Feminism and weapons on export
In October 2014, the newly-elected Swedish Prime Minister presented a feminist government consisting of fifty percent women and fifty percent men. Foreign Minister Margot Wallström explained that she intended to pursue a feminist foreign policy, supported by the United Nations revolutionary Resolution 1325 on Women, Peace and Security from 2000 when, for the first time, women's organizations were invited to make women's role in war visible.
The feminist foreign policy would then permeate all areas of the Ministry of Foreign Affair’s activities. The action plan for how this will be addressed has six overall objectives concerning; Combating sexual violence in conflict situations, women's human rights in humanitarian situations, participation in peace processes, economic empowerment, and sexual and reproductive rights.
The Swedish Ministry of Foreign Affairs is headed by three female ministers. The Ministry has initiated an international network for women peace negotiators, they have networked with female foreign ministers and female ambassadors, and commissioned Swedish embassies to focus their work on women and peace. In June 2016, following Wallström's targeted campaign, Sweden received a seat on the UN Security Council. Since 2015, Sweden's efforts in Afghanistan between 2002 and 2014 have also been investigated with a focus on gender perspective.
In addition, foreign minister Wallström has positioned herself internationally through media statements. In 2015, she criticized Saudi Arabia's regime for crimes against humanity on the grounds that a blogger was sentenced to whipping punishment. She criticized Israel for pursuing an "aggressive politics" and named ”Putin’s reign of terror" after the murder of opposition leader Boris Nemtsov. From the point of view of the political right, these positions have fueled some ridicule. Even the international media has laughed at Swedish women fighting Putin with feminism. In interviews, Wallström has addressed this by quoting Mahatma Ghandi: "First, they ignore you, then they laugh at you, then they fight against you, and then you win."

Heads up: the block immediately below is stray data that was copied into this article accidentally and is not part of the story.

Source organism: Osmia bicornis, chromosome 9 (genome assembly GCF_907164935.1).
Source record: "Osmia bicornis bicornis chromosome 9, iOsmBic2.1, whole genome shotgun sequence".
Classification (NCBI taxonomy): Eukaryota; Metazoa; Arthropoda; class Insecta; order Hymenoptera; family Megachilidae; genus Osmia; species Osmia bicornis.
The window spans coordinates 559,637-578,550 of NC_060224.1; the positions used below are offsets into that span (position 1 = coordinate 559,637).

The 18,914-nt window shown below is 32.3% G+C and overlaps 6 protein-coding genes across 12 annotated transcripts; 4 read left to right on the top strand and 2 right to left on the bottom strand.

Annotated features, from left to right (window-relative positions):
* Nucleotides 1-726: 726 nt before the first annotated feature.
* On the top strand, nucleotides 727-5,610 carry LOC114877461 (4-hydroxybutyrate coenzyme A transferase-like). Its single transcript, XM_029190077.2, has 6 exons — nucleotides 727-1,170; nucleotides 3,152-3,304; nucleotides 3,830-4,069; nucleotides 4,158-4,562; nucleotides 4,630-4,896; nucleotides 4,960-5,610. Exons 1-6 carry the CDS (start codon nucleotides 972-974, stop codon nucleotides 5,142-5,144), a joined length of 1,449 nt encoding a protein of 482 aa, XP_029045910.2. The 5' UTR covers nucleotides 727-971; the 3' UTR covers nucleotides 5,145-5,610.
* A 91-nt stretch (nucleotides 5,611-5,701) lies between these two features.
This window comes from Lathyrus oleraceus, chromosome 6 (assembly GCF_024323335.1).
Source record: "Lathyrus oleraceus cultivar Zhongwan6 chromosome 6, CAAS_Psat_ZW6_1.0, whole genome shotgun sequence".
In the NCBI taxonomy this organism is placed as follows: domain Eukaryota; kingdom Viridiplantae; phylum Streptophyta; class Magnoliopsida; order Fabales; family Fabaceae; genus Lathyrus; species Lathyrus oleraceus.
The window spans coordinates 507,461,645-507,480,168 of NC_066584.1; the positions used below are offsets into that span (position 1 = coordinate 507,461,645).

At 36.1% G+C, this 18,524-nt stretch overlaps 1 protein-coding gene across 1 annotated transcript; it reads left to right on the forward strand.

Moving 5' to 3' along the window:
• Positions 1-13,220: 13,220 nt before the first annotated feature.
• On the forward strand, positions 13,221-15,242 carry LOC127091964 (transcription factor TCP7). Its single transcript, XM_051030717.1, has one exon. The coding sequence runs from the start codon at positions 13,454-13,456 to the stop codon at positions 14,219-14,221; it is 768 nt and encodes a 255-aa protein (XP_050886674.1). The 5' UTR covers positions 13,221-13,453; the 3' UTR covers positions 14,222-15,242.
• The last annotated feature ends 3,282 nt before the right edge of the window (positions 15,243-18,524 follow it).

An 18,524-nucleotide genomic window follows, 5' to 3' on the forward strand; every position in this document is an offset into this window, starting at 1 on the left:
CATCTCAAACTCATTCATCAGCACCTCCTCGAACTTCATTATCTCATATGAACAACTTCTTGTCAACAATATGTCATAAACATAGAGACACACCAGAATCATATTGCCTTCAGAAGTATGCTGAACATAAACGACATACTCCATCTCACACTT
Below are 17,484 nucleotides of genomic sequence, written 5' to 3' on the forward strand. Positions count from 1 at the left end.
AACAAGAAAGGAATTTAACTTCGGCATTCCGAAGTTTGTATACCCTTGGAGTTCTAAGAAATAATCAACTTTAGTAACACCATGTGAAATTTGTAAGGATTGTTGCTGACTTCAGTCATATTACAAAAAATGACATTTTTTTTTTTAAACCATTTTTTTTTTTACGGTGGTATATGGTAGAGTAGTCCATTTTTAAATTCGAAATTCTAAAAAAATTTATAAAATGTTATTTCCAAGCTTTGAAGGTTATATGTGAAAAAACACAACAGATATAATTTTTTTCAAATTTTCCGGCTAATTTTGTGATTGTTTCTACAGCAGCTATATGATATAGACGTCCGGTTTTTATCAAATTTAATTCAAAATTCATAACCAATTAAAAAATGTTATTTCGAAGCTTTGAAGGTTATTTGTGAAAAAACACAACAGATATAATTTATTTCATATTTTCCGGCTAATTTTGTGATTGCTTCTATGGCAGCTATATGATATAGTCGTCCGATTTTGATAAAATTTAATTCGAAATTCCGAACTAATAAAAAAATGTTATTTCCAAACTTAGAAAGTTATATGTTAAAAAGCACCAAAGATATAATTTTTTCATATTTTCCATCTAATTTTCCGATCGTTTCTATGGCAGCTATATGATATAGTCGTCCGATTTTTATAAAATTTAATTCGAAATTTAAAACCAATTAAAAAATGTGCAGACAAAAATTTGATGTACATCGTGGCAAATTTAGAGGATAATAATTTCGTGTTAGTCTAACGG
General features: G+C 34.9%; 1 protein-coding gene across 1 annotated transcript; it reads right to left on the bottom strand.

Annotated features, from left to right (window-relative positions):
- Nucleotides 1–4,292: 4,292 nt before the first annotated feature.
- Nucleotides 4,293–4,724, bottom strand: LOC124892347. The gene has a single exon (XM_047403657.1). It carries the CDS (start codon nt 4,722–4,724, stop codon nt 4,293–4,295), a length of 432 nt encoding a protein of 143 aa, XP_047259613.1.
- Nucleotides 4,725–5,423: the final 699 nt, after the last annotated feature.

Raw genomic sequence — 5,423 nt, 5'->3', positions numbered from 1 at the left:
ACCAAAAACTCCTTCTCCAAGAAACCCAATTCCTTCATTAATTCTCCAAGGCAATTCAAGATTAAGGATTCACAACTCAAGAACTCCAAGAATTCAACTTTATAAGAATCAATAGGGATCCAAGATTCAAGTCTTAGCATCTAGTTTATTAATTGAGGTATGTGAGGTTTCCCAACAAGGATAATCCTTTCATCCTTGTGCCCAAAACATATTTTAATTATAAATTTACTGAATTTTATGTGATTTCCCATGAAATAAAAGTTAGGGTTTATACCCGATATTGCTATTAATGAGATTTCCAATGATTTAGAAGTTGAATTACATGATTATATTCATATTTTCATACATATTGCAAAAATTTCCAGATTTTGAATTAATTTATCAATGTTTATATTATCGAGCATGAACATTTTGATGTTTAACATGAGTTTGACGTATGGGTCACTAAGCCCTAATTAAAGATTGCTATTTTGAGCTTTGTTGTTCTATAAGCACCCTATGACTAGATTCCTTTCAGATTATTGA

An area where feminist foreign policy has reached far is the introduction of gender perspective within the Armed Forces. Particularly through the development of the Nordic Center for Gender in Military Operations, a knowledge center based in the Stockholm suburb of Kungsängen, which was started in 2012 to train gender advisors for the Swedish defense. The Gender Center is also responsible for gender education in NATO, and foreign militaries from all over the world come here for courses, to become aware of the importance of gender perspective in military operations.
Sweden is thus trying to export gender equality to other countries' military forces. The idea behind this is that equality leads to more peaceful communities, as confirmed by anthropological research.
During the Cold War, Sweden was one of the world's most fortified countries. This little security-loving country wanted to assure its ”non-alignment during peace aimed at neutrality in war”, for example by digging a large number of underground military facilities including a secret reserve capital known as the ”The Zone" in an unknown location in the country.